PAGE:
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Posts tagged d’Orsay

Long walk home from the Orsay

After the Orsay Museum we planned to ride the 69 bus to get a better feel for Paris. We soon realized that Bus 69 doesn’t run on Sunday and opted for a bite to eat instead. Then we headed down Rue Bonaparte.

After checking out the Abbey of Saint-Germain-des-Pres we got caught in a bit of a downpour forcing us into Saint-Sulpice, made famous, in part, by The Da Vinci Code. Saint-Sulpice was remarkable on the inside and a service was taking place. A huge organ in the rear played some most haunting melodies. Nothing is creepier in Paris, it seems, than the churches and what goes on inside.

An impressive fountain awaited us once the rain stopped and we departed St. Sulpice.

We then headed south to Luxembourg Park which was nearly empty thanks to the rain. The French and tourists don’t seem to be able to brave the rain like the Danish.

The above photograph is one of my favorites from the trip, featuring some impressive clouds and the Eiffel Tower in the distance on the right.

Paris’s Pantheon was closed by the time we got there, but the walk was fun and the streets were deserted.

As we walked back to our apartment on the bridges crossing the Seine we caught some nice glimpses of Notre Dame Cathedral. We had thoughts of climbing the tower, but we were more than a bit tired, and 760 steps up and down didn’t sound like too much fun at that point. Plus, it was going to be closing in half an hour.

Musée d’Orsay

After the Louvre, we walked through the Jardin des Tuilertes Park where a carnival of sorts was taking place. Compared to the Louvre, or anywhere else for that matter, this place was deserted. There were about 20 rides for the 10 or so people there. At several Euro a ride, no one was biting. We didn’t either.

We crossed a very cool bridge, called the Passerelle Solferino, to check out another first-Sunday-of-the-month, free museum, the Orsay. The queue was as bad as it was for the Louvre, but this line moved very slowly. It probably took us almost an hour to get in.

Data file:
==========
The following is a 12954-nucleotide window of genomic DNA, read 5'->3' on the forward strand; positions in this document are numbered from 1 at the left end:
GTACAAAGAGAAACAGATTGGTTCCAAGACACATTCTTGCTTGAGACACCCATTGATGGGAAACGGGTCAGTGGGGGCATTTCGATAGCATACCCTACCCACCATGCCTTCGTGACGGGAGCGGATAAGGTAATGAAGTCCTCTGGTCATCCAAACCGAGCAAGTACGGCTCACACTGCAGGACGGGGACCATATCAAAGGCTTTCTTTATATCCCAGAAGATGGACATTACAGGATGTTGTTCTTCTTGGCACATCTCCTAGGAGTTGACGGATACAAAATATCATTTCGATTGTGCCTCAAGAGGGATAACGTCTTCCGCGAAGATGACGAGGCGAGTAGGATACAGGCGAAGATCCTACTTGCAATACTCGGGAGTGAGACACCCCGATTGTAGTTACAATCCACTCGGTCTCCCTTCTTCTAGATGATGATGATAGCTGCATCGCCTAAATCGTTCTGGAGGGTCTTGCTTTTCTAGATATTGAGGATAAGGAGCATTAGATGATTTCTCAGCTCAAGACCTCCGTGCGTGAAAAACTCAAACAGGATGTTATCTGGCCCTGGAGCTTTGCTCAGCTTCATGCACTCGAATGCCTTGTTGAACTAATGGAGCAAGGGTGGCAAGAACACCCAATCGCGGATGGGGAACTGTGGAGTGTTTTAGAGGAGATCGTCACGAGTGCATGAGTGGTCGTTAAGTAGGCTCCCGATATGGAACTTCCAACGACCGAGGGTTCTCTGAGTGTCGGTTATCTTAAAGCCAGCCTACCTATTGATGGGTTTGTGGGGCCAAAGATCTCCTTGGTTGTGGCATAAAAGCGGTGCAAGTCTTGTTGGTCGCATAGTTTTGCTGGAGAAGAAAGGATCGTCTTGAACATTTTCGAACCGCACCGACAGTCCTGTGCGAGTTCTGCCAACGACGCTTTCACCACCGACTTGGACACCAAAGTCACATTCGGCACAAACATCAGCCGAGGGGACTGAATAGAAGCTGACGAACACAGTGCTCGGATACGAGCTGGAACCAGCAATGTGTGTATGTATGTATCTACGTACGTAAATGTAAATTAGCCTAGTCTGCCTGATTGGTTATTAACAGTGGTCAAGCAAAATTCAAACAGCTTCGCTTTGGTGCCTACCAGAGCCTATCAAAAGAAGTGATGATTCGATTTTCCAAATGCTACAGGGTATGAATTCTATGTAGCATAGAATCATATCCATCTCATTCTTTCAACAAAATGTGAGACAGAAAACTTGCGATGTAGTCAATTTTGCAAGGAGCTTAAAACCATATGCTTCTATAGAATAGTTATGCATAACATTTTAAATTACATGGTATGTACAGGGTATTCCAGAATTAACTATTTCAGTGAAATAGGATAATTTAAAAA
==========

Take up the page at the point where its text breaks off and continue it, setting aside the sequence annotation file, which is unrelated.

The Orsay previously was a train station and you could certainly tell from the interior. For a museum that has only been around for a little over twenty years the collection is amazing.

This sculpture, although not famous as far as I know, was my favorite. For a piece of rock, it sure can make the viewer curious as to what is being said.

The Orsay is loaded with works by Monet, Cezanne, Van Gogh, Degas, Pissarro, Sisley, and other Impressionist artists. My daughter enjoyed the audio guide while learning about Monet.

Van Gogh is my favorite Impressionist painter, but it was difficult getting very close to many of his works with the crowds.

On the top of the museum you can exit to wonderful views of the city. The green-roofed building on the left is the Opera Garnier, and the white church is Sacre Coeur which we visited on the following night. Stay tuned for more on that experience.

The restaurant and cafeteria on the upper level of the Orsay were absolute madhouses. For the restaurant you had to wait in an hour-long line. For the cafeteria you had to wait in a half-hour long line (and then eat standing up). The only good thing was that you had the above view through the mostly translucent clock. The clock may look as if it is backwards. It is from the interior. The clock is meant for those on the outside of the building.

After the Orsay, my daughter and I were spent. We collapsed in front of this statue in front of the exterior of the Orsay to plot our next moves. Can you see how tired we are in our faces?

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